|Title||Regional and interspecific variation in Sr, Ca, and Sr/Ca ratios in avian eggshells from the USA|
|Publication Type||Journal Article|
|Year of Publication||2011|
|Authors||Mora, MA, Brattin, B, Baxter, C, Rivers, JW|
|Keywords||Avian eggshell, Calcium (Ca), Sr/Ca ratios, Strontium (Sr)|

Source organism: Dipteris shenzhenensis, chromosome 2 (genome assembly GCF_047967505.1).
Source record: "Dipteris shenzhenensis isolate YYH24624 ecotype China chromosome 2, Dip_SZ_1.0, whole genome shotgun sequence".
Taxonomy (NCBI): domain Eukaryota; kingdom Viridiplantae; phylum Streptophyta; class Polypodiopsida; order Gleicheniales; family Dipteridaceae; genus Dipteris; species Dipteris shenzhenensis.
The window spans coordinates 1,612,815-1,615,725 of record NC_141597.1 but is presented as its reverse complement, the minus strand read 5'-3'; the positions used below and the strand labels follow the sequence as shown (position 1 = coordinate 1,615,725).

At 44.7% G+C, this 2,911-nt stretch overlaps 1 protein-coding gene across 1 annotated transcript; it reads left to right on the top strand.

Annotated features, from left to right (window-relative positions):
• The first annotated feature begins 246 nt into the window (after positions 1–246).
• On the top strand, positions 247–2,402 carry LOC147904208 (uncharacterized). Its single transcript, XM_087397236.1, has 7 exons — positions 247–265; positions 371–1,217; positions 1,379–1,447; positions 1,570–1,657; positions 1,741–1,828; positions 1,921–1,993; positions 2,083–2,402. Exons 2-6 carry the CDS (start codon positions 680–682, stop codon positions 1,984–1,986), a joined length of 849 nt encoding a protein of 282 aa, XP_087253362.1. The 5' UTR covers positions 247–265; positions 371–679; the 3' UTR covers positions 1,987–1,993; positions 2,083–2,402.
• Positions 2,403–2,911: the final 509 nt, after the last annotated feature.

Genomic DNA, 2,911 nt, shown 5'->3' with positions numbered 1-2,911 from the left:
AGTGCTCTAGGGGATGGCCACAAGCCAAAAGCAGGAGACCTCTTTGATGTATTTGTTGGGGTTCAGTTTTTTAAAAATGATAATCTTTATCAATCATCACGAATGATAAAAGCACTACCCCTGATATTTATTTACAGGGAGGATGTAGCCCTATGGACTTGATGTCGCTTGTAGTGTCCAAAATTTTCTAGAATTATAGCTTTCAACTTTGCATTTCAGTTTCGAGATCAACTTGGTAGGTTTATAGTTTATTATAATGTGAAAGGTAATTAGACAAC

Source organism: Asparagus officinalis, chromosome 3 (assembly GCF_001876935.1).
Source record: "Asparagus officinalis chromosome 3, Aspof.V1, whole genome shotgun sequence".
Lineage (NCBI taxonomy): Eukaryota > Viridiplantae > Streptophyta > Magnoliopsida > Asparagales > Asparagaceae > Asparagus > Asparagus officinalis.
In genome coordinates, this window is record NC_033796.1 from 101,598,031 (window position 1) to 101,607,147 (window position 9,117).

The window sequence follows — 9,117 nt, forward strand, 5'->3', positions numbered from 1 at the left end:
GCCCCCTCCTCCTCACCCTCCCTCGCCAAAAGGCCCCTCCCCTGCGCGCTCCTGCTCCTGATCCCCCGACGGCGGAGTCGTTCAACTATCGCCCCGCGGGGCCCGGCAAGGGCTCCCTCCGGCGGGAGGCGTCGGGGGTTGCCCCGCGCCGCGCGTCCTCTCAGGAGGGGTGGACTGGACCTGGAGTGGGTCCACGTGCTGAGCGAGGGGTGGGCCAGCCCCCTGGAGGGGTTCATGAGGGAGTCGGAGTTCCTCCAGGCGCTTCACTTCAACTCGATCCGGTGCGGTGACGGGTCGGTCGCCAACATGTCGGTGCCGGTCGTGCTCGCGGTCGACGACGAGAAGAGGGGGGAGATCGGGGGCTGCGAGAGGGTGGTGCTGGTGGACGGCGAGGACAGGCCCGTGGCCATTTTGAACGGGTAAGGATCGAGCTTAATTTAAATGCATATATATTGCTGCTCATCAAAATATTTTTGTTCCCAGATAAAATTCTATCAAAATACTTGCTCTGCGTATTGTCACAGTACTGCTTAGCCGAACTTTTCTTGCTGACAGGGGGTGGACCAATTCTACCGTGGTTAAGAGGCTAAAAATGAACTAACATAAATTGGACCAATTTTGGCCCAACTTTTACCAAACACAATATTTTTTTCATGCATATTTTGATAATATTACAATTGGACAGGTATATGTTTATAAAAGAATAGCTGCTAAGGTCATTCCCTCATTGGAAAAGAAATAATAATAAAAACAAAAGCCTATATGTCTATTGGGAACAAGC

To examine regional variation in strontium (Sr), which at high concentrations may reduce eggshell quality, increase egg breakage and reproductive failure, we analyzed Sr, and calcium (Ca) concentrations and Sr/Ca ratios in eggshells from 20 avian species from California, Texas, Idaho, Kansas, and Michigan. In addition, we included data previously reported from Arizona to expand the regional comparisons and to better establish patterns of Sr, and Sr/Ca ratios in bird species across the United States. We found Sr concentrations varied significantly among regions, among species, and among foraging guilds; this variability is strongly influenced by the Sr/Ca ratios in surface water from locations close to the region where the eggshells were collected. Sr concentrations and Sr/Ca ratios were significantly higher in bird eggshells from the Volta wildlife region in the San Joaquin Valley, California and in various locales from Arizona. Sr concentrations and Sr/Ca ratios in bird eggshells from other locations in the USA were lower than those detected in these two regions. Among foraging guilds, invertivores had the highest Sr concentrations and Sr/Ca ratios and carnivores had the lowest. In general, the Sr/Ca ratio increased strongly with increasing Sr concentrations (R2 = 0.99, P < 0.0001). There was a significant correlation (R2 = 0.58, P < 0.0001) between Sr/Ca ratios in water and the average Sr/Ca ratios in eggshells suggesting that these values could be determined from Sr/Ca ratios in water. Eggshell thickness was poorly correlated with Sr (R2 = 0.03) but had a significant and positive correlation with Ca and was more properly correlated by a quadratic equation (R2 = 0.50, Thickness = 2.13 − 0.02Ca − 3.07 * 10−5Ca2). Our study provides further evidence that Sr accumulates significantly in the avian eggshell, in some regions at concentrations which could be of concern for potential negative effects on reproduction. We suggest that when assessing the effects of metals on avian reproduction in regions with high Sr deposits in rock and soil, Sr concentrations in the eggshell also should be measured to evaluate additional effects on thickness and reproduction.